Patagonian Toothfish (Dissostichus eleginoides) is a large, slender
fish found in the cold, temperate waters (from 50 to 3850m) of the Southern Atlantic, Southern Pacific, Indian
and Southern Oceans on seamounts
and continental shelves around most sub-Antarctic islands. A commercial
fishery exists for Patagonian Toothfish; the meat is sold under the trade names
Chilean Sea Bass in the USA and mero in Japan, and high prices
are paid for it. Illegal overfishing threatens the species as it is slow-growing,
reaching maturity between 10 and 12 years of age. The average weight of a commercially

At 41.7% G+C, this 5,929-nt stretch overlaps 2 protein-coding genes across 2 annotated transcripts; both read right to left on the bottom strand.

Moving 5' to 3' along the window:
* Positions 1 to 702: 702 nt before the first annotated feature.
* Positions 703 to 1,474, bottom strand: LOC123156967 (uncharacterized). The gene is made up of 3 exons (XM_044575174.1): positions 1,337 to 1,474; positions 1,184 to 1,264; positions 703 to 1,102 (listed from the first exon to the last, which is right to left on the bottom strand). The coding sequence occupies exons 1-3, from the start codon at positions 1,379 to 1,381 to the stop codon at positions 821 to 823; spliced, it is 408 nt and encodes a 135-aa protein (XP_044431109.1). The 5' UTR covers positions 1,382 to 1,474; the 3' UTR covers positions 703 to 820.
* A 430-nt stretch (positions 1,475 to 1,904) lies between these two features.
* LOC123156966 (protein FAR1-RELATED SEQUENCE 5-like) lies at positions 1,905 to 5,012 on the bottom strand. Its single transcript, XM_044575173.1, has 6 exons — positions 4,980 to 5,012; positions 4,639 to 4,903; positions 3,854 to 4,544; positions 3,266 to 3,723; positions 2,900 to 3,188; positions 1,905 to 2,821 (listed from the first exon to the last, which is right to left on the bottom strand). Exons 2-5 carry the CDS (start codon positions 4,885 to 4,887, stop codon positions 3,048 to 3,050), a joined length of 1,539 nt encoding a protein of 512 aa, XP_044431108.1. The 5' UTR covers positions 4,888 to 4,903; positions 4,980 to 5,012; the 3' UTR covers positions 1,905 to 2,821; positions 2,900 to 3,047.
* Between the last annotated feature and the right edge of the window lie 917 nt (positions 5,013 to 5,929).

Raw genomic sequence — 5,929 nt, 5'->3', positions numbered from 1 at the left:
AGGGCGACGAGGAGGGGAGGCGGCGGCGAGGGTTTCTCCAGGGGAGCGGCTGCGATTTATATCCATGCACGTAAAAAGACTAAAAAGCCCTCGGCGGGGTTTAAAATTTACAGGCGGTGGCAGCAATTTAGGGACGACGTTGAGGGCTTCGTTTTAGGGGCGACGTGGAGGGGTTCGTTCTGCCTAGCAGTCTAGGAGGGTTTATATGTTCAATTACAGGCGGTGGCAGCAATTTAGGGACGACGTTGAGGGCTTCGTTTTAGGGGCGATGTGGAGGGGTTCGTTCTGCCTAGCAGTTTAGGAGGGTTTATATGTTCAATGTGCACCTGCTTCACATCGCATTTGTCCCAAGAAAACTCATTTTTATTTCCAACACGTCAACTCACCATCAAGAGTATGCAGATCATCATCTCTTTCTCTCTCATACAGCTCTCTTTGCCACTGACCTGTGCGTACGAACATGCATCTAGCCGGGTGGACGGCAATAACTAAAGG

caught toothfish is 9 kilograms (20 pounds) with adults reaching a maximum of
113 kilograms (250 pounds). They are thought to live to 50 years, reaching a length
of 2 metres (6.5 feet).
catches may be up to five times the legal catch limit. As a direct result, some
researchers have predicted a total collapse of the fishery within two to five
years. Called the "white gold of the Southern Oceans," illegal toothfish catches
are unloaded at so-called "pirate ports" in countries such as Namibia,
Mauritius, South Africa's
Prince Edward Islands,
and Australia's Heard Island
and McDonald Islands. The fish are then sold on the black market, a single
sashimi-grade specimen fetching
as much as USD $1,000.
toothfish feed largely on squid and prawns and, in turn, constitute a large part
of the diets of sperm whales and Southern Elephant Seals.